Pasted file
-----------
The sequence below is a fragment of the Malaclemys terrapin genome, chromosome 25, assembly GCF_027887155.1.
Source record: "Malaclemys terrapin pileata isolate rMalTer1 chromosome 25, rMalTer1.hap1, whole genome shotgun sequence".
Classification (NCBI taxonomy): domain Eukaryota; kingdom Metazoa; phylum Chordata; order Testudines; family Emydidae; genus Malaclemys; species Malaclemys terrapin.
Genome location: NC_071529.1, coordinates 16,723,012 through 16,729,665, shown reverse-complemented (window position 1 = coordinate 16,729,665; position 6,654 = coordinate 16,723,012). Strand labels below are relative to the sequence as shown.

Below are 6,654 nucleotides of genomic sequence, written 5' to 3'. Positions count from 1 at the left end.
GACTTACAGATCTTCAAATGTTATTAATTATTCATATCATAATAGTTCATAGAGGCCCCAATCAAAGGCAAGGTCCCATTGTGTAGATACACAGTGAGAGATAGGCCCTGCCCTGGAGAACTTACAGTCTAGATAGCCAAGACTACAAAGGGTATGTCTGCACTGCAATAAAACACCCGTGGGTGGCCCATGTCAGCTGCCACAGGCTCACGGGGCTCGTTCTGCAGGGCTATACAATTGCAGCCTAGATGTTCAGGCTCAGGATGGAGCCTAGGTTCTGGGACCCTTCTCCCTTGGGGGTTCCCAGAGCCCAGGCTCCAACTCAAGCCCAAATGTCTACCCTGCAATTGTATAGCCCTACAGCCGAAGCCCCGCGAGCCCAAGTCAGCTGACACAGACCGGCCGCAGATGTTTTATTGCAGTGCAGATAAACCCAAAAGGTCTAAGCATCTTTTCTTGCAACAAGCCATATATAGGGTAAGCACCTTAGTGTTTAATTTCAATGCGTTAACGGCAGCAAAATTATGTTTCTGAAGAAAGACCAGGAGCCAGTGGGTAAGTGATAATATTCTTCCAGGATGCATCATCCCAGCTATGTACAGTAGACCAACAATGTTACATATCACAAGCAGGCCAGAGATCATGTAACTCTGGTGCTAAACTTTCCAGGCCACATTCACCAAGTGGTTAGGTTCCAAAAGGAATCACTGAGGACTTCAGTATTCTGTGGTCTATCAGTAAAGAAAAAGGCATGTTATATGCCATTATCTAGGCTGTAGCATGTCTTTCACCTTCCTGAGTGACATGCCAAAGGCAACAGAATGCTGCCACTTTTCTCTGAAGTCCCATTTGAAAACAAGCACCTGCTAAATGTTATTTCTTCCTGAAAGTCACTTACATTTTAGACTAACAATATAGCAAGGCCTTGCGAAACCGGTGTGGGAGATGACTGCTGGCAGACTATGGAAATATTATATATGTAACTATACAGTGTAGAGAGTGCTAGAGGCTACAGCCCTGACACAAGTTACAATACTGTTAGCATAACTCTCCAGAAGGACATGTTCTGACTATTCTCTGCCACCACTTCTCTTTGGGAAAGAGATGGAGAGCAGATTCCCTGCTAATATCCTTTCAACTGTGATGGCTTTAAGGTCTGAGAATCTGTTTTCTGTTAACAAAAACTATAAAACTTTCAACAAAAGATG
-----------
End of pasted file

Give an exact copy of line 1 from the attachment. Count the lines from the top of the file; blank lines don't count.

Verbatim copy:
The sequence below is a fragment of the Malaclemys terrapin genome, chromosome 25, assembly GCF_027887155.1.